Ironically, during the week leading up to the 54th's action near Charleston, simmering racial strife climaxed in the New York Draft Riots. African Americans on the city's waterfront and Lower East Side were beaten, tortured, and lynched by white mobs angered over conscription for the Union war effort; rioters mortally wounded the nephew of Sergeant Robert Simmons, who would himself be mortally wounded and captured at Fort Wagner. These mobs directed their animosity toward blacks because they felt the Civil War was caused by them.
However, the bravery of the 54th would help to assuage anger of this kind.
Under the command of now-Colonel Edward Hallowell, the 54th fought a rear-guard action covering the Union retreat at the Battle of Olustee. During the retreat, the unit was suddenly ordered to counter-march back to Ten-Mile station.
The locomotive of a train carrying wounded Union soldiers had broken down and the wounded were in danger of capture. When the 54th arrived, the men attached ropes to the engine and cars and manually pulled the train approximately three miles (4.8 km) to Camp Finnegan, where horses were secured to help pull the train. After that, the train was pulled by both men and horses to Jacksonville for a total distance of ten miles (16 km). It took forty-two hours to pull the train that distance.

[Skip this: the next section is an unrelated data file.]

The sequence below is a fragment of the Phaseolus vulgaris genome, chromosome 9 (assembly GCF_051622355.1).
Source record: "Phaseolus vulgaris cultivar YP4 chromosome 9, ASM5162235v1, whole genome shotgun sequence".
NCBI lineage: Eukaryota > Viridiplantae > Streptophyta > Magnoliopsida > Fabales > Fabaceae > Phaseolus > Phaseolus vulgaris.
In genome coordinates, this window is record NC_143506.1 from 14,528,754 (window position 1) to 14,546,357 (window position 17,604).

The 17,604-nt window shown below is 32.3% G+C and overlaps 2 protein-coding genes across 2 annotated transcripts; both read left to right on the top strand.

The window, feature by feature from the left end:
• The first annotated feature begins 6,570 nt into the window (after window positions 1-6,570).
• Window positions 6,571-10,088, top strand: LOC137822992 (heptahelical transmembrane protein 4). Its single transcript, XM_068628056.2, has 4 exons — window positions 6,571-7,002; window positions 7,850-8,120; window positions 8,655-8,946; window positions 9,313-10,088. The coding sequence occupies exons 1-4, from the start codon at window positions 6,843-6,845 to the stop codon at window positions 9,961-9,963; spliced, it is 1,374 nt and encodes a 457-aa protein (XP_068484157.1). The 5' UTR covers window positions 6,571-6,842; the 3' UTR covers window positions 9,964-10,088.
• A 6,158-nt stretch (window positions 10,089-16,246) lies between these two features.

As part of an all-black brigade under Col. Alfred S. Hartwell, they unsuccessfully attacked entrenched Confederate militia at the November 1864 Battle of Honey Hill. In mid-April 1865, they fought at the Battle of Boykin's Mill, a small affair in South Carolina that proved to be one of the last engagements of the war.
The enlisted men of the 54th were recruited on the promise of pay and allowances equal to their white counterparts. This was supposed to amount to subsistence and $13 a month. Instead, they were informed upon arriving in South Carolina, the Department of the South would pay them only $7 per month ($10 with $3 withheld for clothing, while white soldiers did not pay for clothing at all.)Colonel Shaw and many others immediately began protesting the measure.